Putting skills before scores
4 November 2011 | 0
One of the most eloquent indictments of education systems as we know them came from Sir Ken Robinson at the TED conference back in February 2006. Speaking to a packed audience, Robinson argued that education systems were geared not towards producing rounded individuals but college professors, a relentless conveyor belt "educating people out of their creative capacities" starting in preschool and ending at the top of a university department.
At last year’s Irish Software Awards then opposition spokesman on education Ruairi Quinn made an impassioned speech about how the myth of Ireland’s ‘world class’ education system has to be dispelled. In particular he argued the standard of mathematics needed to be addressed if schools were to produce the next generation of programmers and developers, the kind of talent needed to drive the Knowledge Economy forward. Since entering his role as Minister for Education and Skills, Quinn has followed up the rhetoric by endorsing a series of proposals for changing the Junior Certificate curriculum that could see an entirely new perspective on learning looking to balance exams with portfolio work, and academic with personal development.
Published last Thursday, a report by the National Council for Curriculum Assessment (NCCA) brought together the ideas of the need for more creative thinking and better standards in maths, publishing a radical vision for the Junior Certificate.
Based on sitting fewer subjects with less cluttered curriculums, from 2014 first year students would be assessed on a 40/60% split of portfolio and exam work in eight subjects. The core subjects of English, Irish and Maths would retain their higher, ordinary and foundation level split, while other subjects would have a single level. Core subjects would also have a duration of 240 hours over three years, others would have 200 hours. The Junior Cert would now be recognised as at level three of the national qualifications framework, a level 2 certificate would be introduced for students with special needs.
The NCCA’s proposals aren’t about redefining the length of courses and grading, they look towards finding ways to "strengthen key skills and provide for more flexible forms of assessment" – a system designed for ‘learning outcomes’ over grades. An A1 in English is of little value if a student can’t make a presentation, structure an essay or use a productivity suite like Microsoft Office.
Insofar as the application of technology in schools goes this is encouraging news. Part of the NCCA’s recommendations is the greater integration of technology into lessons, not as an end in themselves. There is already raw material for progress here in the t4 subjects of Architectural Technology; Design and Communication Graphics; Engineering and Technology; and Technology. On top of this are competitions like the Formula One in Schools Challenge and Scratch, both run by the Irish Computer Society, that foster project management, computer-aided design and programming skills.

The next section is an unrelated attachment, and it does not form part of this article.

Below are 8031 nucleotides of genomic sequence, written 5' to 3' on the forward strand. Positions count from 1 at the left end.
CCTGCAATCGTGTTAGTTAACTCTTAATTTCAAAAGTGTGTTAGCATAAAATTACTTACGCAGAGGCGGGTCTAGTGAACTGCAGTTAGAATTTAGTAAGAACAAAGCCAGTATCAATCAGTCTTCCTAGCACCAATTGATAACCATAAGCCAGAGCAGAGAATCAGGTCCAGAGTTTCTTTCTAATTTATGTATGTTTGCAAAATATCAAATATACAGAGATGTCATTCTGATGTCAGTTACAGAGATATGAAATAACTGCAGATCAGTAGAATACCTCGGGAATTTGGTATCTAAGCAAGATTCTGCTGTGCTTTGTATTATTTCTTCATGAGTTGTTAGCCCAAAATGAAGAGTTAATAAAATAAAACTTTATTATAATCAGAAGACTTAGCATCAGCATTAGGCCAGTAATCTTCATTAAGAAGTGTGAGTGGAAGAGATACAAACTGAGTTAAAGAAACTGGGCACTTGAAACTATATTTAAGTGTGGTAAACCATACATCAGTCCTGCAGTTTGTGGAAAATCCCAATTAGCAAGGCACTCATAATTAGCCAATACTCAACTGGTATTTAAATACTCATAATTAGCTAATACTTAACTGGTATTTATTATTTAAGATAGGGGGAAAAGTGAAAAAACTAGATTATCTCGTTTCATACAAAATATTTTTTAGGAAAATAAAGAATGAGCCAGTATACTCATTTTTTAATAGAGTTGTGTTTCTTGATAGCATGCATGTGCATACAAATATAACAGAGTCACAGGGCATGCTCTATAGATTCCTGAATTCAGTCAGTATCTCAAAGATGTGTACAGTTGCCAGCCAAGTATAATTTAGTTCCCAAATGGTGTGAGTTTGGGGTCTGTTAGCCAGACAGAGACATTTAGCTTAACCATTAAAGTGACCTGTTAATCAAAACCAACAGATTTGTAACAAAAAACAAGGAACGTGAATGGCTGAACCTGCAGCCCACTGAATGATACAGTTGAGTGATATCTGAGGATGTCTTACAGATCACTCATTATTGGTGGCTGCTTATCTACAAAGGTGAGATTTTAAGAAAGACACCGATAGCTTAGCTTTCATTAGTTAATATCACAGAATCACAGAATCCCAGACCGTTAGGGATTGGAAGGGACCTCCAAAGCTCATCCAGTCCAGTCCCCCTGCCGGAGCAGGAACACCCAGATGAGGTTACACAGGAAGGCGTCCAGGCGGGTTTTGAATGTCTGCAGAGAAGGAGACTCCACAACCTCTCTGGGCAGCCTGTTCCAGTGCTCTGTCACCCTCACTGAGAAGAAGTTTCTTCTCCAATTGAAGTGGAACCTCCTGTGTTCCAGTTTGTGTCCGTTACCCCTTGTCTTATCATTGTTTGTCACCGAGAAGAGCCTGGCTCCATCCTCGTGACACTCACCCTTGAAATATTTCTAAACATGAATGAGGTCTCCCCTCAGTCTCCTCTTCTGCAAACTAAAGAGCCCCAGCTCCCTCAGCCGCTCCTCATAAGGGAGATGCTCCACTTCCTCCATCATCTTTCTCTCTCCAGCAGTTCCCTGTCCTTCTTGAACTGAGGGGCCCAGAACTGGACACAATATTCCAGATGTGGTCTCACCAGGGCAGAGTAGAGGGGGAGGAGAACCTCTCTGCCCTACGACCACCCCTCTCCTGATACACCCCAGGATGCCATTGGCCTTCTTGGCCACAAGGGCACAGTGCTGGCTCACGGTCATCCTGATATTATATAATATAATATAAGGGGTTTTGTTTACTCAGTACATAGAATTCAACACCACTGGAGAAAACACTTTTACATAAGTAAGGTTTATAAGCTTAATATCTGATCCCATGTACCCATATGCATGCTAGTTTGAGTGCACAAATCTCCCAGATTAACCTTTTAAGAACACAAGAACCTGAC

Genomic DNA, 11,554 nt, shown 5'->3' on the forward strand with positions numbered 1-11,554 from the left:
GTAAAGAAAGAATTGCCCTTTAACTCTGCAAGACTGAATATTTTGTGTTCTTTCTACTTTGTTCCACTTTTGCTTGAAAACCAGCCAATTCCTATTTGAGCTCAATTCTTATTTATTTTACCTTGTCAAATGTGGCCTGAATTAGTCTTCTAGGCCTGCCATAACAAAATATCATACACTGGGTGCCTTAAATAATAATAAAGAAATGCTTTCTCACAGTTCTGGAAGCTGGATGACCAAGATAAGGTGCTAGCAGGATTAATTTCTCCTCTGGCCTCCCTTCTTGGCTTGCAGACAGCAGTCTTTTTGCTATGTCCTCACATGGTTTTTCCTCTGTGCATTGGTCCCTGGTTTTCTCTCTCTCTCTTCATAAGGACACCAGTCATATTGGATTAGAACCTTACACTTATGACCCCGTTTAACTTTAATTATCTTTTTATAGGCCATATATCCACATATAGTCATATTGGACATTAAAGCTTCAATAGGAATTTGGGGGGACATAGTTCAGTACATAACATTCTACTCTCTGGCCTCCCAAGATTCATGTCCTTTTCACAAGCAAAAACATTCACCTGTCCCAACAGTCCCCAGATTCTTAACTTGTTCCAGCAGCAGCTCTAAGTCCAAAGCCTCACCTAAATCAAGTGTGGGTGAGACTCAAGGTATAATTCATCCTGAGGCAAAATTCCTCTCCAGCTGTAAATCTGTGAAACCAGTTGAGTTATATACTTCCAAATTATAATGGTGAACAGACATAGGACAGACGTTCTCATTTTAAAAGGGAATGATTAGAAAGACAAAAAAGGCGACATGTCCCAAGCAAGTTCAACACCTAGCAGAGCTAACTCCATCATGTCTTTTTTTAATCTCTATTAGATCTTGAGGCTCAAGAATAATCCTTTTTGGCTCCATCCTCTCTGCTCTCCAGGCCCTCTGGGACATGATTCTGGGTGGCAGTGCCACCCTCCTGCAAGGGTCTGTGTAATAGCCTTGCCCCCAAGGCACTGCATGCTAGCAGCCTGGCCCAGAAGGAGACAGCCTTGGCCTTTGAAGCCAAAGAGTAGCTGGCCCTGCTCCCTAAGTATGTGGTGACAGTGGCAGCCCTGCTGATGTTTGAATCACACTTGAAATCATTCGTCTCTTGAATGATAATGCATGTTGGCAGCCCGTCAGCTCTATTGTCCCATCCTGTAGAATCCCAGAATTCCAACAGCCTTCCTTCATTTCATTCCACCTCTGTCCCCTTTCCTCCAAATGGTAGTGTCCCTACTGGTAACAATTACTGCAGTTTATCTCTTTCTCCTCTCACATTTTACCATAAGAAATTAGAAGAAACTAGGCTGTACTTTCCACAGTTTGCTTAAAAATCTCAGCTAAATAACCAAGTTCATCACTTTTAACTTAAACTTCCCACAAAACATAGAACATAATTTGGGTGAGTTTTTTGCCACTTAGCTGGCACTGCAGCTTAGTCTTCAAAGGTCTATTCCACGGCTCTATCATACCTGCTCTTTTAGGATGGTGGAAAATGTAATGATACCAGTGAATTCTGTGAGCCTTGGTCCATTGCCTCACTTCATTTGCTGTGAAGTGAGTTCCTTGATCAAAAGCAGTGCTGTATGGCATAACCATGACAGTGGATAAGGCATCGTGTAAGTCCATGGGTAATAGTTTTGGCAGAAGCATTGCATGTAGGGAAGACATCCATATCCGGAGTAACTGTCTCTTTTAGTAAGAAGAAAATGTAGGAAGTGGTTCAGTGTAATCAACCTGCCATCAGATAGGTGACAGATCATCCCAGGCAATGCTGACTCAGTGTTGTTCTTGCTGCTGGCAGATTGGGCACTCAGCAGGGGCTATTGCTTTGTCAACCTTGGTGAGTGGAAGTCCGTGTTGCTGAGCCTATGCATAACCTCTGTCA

Teachers will find themselves having to update their skills to handle not just interactive whiteboards but possibly virtual learning environments to micromanage students’ progress and increase teacher availability, and social media and coding skills like how to set up a class blog (as Saint Columba’s English department has done with great success).
Reaction from the Teachers Union of Ireland has been one of cautious approval. In a statment reacting to the proposals the TUI said any reform had to be "underpinned by a full commitment to the availability of the necessary resources for the implementation of any change." Well and good, but this also puts the onus on educators to embrace new learning models and tools. Bad teachers will either fail or refuse to change and this could be disastrous for schools trying to develop a reputation for positive outcomes. The gulf between ‘haves’ and ‘have nots’ in the system could become ‘do’ and ‘don’t bother’ as the focus moves to producing rounded individuals.
Watching from afar (and not so afar) will be the Googles, Facebooks, Havoks and Twitters – tech companies whose Irish operations specialise largely in ad sales and customer service, relying on foreign talent in coding and software development. If Ireland can prove its worth as a country that puts a premium on skills, flexible thinking and ethics it can transcend its perception as a convenient location based on low corporate tax rates, and promote its graduates as its most valuable resource again.
The NCCA has asked for it. The Minister has endorsed it. The market needs it. 2014 can’t come fast enough.